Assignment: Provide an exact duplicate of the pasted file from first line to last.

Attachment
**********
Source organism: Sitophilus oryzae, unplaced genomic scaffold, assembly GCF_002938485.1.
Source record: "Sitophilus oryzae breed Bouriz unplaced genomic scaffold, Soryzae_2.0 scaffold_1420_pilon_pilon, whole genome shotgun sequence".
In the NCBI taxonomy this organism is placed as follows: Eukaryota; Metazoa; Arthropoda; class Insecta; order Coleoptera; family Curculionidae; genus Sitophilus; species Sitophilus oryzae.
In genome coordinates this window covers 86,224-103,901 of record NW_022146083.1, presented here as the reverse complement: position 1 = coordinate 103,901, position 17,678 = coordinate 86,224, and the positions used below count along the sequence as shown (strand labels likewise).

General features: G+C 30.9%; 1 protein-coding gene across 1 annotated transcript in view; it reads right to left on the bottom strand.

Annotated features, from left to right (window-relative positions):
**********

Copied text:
Source organism: Sitophilus oryzae, unplaced genomic scaffold, assembly GCF_002938485.1.
Source record: "Sitophilus oryzae breed Bouriz unplaced genomic scaffold, Soryzae_2.0 scaffold_1420_pilon_pilon, whole genome shotgun sequence".
In the NCBI taxonomy this organism is placed as follows: Eukaryota; Metazoa; Arthropoda; class Insecta; order Coleoptera; family Curculionidae; genus Sitophilus; species Sitophilus oryzae.
In genome coordinates this window covers 86,224-103,901 of record NW_022146083.1, presented here as the reverse complement: position 1 = coordinate 103,901, position 17,678 = coordinate 86,224, and the positions used below count along the sequence as shown (strand labels likewise).

General features: G+C 30.9%; 1 protein-coding gene across 1 annotated transcript in view; it reads right to left on the bottom strand.

Annotated features, from left to right (window-relative positions):